Cardin to Government Watchdog: How Will Army Restructuring Impact Small Businesses?
On June 14, 2018, the Government Accountability Office announced that it will investigate the impact a proposed U.S. Army restructuring will have on the Department of Defense’s critical small business research, development, and innovation programs, following a request from Senator Ben Cardin. In May, Senator Cardin, Ranking Member of the Senate Small Business Committee, asked GAO to examine the Army’s proposed new Futures Command, a modernization initiative reportedly funded by shifting funds out of science and technology programs that work with innovative small businesses. “It is estimated that 80 percent of funding for research and development programs will be reprogrammed” to pay for this restructuring, which may have a significant impact on small businesses, Senator Cardin wrote GAO. You can find more information here
Pending Nomination – Secretary of Veterans Affairs
On June 27, 2018, the Senate Committee on Veterans’ Affairs will hold a hearing to examine President Trump’s nomination of Robert Wilkie to be Secretary of Veterans Affairs. Mr. Wilkie recently served as Acting Secretary of Veterans Affairs in the absence of former Secretary David Shulkin. The hearing will take place at 2:30 p.m. in room G50 of the Dirksen Senate Office Building. You can watch a live stream of the hearing here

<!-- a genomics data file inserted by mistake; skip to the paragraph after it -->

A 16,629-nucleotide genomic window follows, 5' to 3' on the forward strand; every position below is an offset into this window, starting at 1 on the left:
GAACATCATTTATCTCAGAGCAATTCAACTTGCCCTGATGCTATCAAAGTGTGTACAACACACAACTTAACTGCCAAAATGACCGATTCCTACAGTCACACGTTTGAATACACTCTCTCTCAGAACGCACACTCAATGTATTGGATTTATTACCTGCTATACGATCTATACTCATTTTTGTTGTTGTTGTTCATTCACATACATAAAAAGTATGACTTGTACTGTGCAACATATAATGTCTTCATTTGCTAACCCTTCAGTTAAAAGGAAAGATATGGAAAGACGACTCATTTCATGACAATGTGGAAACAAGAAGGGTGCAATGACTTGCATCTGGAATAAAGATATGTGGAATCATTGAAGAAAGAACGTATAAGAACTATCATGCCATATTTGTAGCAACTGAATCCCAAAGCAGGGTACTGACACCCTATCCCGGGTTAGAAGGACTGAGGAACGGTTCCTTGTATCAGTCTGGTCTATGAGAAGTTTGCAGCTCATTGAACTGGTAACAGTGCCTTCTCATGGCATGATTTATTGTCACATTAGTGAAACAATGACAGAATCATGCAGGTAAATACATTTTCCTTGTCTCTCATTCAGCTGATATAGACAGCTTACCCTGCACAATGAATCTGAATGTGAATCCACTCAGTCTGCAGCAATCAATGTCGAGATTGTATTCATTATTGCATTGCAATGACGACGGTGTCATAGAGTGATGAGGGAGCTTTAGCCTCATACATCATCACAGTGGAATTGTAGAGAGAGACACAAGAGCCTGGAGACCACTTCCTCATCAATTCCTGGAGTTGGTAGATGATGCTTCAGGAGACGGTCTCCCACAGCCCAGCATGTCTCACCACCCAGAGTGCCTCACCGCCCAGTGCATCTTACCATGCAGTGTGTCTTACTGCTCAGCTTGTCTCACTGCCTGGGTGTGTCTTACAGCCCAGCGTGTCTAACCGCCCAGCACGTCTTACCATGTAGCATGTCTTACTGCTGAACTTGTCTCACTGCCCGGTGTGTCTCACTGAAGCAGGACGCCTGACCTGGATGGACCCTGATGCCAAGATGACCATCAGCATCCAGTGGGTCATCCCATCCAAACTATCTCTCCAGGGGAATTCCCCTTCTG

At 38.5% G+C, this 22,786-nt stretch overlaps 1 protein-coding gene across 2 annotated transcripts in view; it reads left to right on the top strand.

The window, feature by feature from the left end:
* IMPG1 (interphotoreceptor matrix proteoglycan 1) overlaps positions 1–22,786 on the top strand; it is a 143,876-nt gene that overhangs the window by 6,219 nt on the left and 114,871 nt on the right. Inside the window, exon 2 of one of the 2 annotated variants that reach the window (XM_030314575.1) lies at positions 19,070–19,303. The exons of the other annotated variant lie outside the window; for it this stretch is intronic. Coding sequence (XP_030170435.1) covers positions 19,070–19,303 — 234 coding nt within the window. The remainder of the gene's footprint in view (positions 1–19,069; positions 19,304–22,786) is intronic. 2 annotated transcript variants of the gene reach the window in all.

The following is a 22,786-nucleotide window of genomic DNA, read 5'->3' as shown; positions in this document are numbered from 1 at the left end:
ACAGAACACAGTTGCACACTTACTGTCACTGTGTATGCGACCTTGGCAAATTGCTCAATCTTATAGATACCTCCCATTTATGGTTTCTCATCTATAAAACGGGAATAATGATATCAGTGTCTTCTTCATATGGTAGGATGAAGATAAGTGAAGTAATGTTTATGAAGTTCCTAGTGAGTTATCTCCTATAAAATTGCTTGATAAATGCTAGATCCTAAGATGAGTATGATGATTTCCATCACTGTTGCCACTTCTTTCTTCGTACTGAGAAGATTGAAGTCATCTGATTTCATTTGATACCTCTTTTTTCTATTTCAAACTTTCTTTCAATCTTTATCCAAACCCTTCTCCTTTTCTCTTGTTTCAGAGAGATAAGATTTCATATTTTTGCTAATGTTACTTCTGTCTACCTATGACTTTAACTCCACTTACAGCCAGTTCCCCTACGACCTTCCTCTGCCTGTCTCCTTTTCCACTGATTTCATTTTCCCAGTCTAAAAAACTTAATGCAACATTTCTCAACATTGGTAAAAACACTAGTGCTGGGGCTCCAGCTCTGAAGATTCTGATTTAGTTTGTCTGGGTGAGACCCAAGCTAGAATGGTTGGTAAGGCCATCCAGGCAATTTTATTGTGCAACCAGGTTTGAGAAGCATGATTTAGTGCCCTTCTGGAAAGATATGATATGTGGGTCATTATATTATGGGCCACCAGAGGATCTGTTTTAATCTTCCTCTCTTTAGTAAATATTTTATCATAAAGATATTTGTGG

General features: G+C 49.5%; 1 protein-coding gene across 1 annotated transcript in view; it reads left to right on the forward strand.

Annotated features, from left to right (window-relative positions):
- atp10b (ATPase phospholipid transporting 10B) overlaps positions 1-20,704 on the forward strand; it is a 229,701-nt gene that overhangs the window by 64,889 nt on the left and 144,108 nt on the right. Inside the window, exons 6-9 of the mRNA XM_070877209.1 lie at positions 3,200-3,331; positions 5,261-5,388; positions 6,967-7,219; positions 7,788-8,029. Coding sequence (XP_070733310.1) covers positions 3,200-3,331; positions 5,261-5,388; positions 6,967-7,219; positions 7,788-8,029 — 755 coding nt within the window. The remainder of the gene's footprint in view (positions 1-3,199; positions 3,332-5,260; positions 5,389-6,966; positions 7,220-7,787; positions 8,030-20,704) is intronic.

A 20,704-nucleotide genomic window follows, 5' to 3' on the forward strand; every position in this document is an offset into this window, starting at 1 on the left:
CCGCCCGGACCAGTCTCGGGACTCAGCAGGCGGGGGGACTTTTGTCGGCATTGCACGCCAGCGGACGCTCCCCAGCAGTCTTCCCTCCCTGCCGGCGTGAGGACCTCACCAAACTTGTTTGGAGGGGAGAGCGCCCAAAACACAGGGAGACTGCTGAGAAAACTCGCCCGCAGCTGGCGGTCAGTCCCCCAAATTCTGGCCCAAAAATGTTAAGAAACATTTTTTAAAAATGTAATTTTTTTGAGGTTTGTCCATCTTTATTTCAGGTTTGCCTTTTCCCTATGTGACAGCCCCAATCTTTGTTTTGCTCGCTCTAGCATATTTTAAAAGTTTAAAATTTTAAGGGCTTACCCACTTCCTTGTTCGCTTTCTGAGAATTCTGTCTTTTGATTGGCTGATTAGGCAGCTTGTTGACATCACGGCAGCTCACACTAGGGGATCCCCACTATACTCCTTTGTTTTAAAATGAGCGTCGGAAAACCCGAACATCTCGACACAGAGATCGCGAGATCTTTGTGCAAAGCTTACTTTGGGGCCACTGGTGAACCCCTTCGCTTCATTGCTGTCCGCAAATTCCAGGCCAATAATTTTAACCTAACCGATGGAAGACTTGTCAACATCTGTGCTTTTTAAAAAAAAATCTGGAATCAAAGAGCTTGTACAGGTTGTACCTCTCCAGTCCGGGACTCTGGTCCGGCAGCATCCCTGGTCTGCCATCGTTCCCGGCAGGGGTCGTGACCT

Don’t Get Disqualified Because of Organizational Conflicts of Interest
By Michelle E. Litteken and Timothy F. Valley
A recent decision from the Government Accountability Office (“GAO”) reiterates two important principles concerning organizational conflicts of interest (“OCIs”). First, proactive measures may allow a contractor to effectively mitigate and avoid an OCI. Second, appearances, innuendo, and suspicion are insufficient to establish that a contractor has an OCI. Hard facts are required. [More]
Doing Business Internationally? Litigation Just Became More Difficult!
By Matthew E. Feinberg
Over the last twenty years, the expanding world market has made it easier for domestic companies to conduct business overseas and with foreign corporations. Large and small businesses alike are going global, receiving and providing products, services, and intellectual property internationally. But, along with new international opportunities comes an increase in the complexity of business-to-business transactions. And, when business deals between domestic and foreign businesses go south, the legal implications become more difficult to navigate. [More]